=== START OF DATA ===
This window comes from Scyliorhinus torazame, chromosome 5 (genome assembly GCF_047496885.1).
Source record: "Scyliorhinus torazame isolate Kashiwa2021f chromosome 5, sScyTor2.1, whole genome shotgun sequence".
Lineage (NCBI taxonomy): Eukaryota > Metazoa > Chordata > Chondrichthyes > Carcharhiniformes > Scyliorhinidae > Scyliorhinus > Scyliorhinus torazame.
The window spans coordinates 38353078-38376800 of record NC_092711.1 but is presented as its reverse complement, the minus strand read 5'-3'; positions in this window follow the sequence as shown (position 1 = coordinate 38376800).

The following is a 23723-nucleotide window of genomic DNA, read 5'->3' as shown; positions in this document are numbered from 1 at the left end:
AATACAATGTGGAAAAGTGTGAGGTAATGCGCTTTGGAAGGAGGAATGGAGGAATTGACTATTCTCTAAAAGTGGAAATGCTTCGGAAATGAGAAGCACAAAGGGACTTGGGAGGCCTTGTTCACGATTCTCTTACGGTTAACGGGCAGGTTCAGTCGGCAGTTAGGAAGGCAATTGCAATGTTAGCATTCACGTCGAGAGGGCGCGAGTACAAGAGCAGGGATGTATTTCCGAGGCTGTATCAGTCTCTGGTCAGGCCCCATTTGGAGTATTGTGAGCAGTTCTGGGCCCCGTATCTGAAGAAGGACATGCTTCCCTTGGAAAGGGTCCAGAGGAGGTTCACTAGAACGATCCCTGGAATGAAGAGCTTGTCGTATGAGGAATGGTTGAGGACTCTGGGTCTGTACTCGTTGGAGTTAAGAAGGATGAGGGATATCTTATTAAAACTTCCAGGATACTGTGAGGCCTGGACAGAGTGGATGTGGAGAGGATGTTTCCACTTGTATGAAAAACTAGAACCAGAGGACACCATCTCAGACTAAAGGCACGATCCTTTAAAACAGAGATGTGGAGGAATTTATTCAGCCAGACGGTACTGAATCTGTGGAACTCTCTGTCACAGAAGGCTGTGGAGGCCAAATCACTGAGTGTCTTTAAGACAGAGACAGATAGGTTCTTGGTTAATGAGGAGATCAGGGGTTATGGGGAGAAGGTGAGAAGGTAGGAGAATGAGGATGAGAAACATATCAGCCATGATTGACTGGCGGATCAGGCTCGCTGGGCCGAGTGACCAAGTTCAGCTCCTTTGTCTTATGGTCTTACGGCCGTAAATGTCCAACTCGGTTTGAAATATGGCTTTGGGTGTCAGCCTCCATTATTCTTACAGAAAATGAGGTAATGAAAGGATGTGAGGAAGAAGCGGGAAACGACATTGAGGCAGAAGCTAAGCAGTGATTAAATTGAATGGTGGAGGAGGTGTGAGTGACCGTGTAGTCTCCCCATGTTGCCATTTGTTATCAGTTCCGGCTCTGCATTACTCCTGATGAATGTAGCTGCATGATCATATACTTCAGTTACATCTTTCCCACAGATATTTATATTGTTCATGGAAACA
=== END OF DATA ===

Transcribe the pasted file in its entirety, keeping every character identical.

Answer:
This window comes from Scyliorhinus torazame, chromosome 5 (genome assembly GCF_047496885.1).
Source record: "Scyliorhinus torazame isolate Kashiwa2021f chromosome 5, sScyTor2.1, whole genome shotgun sequence".
Lineage (NCBI taxonomy): Eukaryota > Metazoa > Chordata > Chondrichthyes > Carcharhiniformes > Scyliorhinidae > Scyliorhinus > Scyliorhinus torazame.
The window spans coordinates 38353078-38376800 of record NC_092711.1 but is presented as its reverse complement, the minus strand read 5'-3'; positions in this window follow the sequence as shown (position 1 = coordinate 38376800).

The following is a 23723-nucleotide window of genomic DNA, read 5'->3' as shown; positions in this document are numbered from 1 at the left end:
AATACAATGTGGAAAAGTGTGAGGTAATGCGCTTTGGAAGGAGGAATGGAGGAATTGACTATTCTCTAAAAGTGGAAATGCTTCGGAAATGAGAAGCACAAAGGGACTTGGGAGGCCTTGTTCACGATTCTCTTACGGTTAACGGGCAGGTTCAGTCGGCAGTTAGGAAGGCAATTGCAATGTTAGCATTCACGTCGAGAGGGCGCGAGTACAAGAGCAGGGATGTATTTCCGAGGCTGTATCAGTCTCTGGTCAGGCCCCATTTGGAGTATTGTGAGCAGTTCTGGGCCCCGTATCTGAAGAAGGACATGCTTCCCTTGGAAAGGGTCCAGAGGAGGTTCACTAGAACGATCCCTGGAATGAAGAGCTTGTCGTATGAGGAATGGTTGAGGACTCTGGGTCTGTACTCGTTGGAGTTAAGAAGGATGAGGGATATCTTATTAAAACTTCCAGGATACTGTGAGGCCTGGACAGAGTGGATGTGGAGAGGATGTTTCCACTTGTATGAAAAACTAGAACCAGAGGACACCATCTCAGACTAAAGGCACGATCCTTTAAAACAGAGATGTGGAGGAATTTATTCAGCCAGACGGTACTGAATCTGTGGAACTCTCTGTCACAGAAGGCTGTGGAGGCCAAATCACTGAGTGTCTTTAAGACAGAGACAGATAGGTTCTTGGTTAATGAGGAGATCAGGGGTTATGGGGAGAAGGTGAGAAGGTAGGAGAATGAGGATGAGAAACATATCAGCCATGATTGACTGGCGGATCAGGCTCGCTGGGCCGAGTGACCAAGTTCAGCTCCTTTGTCTTATGGTCTTACGGCCGTAAATGTCCAACTCGGTTTGAAATATGGCTTTGGGTGTCAGCCTCCATTATTCTTACAGAAAATGAGGTAATGAAAGGATGTGAGGAAGAAGCGGGAAACGACATTGAGGCAGAAGCTAAGCAGTGATTAAATTGAATGGTGGAGGAGGTGTGAGTGACCGTGTAGTCTCCCCATGTTGCCATTTGTTATCAGTTCCGGCTCTGCATTACTCCTGATGAATGTAGCTGCATGATCATATACTTCAGTTACATCTTTCCCACAGATATTTATATTGTTCATGGAAACA